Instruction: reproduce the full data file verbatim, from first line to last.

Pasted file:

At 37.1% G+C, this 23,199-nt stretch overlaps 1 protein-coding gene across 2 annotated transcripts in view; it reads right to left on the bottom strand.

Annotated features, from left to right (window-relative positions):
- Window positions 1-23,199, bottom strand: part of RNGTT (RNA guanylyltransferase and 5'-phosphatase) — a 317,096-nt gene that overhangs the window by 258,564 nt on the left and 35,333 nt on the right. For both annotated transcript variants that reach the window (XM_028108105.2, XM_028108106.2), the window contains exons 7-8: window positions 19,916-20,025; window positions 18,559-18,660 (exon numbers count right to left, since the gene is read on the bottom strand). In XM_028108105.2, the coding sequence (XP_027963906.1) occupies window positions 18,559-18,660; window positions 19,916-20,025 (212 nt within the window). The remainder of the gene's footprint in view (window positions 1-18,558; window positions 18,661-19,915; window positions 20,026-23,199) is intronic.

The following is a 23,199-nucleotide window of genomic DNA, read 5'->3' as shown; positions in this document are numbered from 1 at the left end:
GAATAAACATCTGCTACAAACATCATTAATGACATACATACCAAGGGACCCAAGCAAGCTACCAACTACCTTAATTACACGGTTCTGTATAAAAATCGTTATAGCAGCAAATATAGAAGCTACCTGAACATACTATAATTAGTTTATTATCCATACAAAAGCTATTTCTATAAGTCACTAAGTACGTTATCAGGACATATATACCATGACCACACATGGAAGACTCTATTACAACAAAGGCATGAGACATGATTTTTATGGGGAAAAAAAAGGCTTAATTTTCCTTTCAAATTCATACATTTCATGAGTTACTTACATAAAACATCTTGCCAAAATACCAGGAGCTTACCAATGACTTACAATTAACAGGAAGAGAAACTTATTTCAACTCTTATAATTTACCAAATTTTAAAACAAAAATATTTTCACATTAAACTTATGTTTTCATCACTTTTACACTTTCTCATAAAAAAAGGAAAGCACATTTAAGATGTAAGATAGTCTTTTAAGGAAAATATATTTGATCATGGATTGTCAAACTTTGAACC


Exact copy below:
At 37.1% G+C, this 23,199-nt stretch overlaps 1 protein-coding gene across 2 annotated transcripts in view; it reads right to left on the bottom strand.

Annotated features, from left to right (window-relative positions):
- Window positions 1-23,199, bottom strand: part of RNGTT (RNA guanylyltransferase and 5'-phosphatase) — a 317,096-nt gene that overhangs the window by 258,564 nt on the left and 35,333 nt on the right. For both annotated transcript variants that reach the window (XM_028108105.2, XM_028108106.2), the window contains exons 7-8: window positions 19,916-20,025; window positions 18,559-18,660 (exon numbers count right to left, since the gene is read on the bottom strand). In XM_028108105.2, the coding sequence (XP_027963906.1) occupies window positions 18,559-18,660; window positions 19,916-20,025 (212 nt within the window). The remainder of the gene's footprint in view (window positions 1-18,558; window positions 18,661-19,915; window positions 20,026-23,199) is intronic.

The following is a 23,199-nucleotide window of genomic DNA, read 5'->3' as shown; positions in this document are numbered from 1 at the left end:
GAATAAACATCTGCTACAAACATCATTAATGACATACATACCAAGGGACCCAAGCAAGCTACCAACTACCTTAATTACACGGTTCTGTATAAAAATCGTTATAGCAGCAAATATAGAAGCTACCTGAACATACTATAATTAGTTTATTATCCATACAAAAGCTATTTCTATAAGTCACTAAGTACGTTATCAGGACATATATACCATGACCACACATGGAAGACTCTATTACAACAAAGGCATGAGACATGATTTTTATGGGGAAAAAAAAGGCTTAATTTTCCTTTCAAATTCATACATTTCATGAGTTACTTACATAAAACATCTTGCCAAAATACCAGGAGCTTACCAATGACTTACAATTAACAGGAAGAGAAACTTATTTCAACTCTTATAATTTACCAAATTTTAAAACAAAAATATTTTCACATTAAACTTATGTTTTCATCACTTTTACACTTTCTCATAAAAAAAGGAAAGCACATTTAAGATGTAAGATAGTCTTTTAAGGAAAATATATTTGATCATGGATTGTCAAACTTTGAACC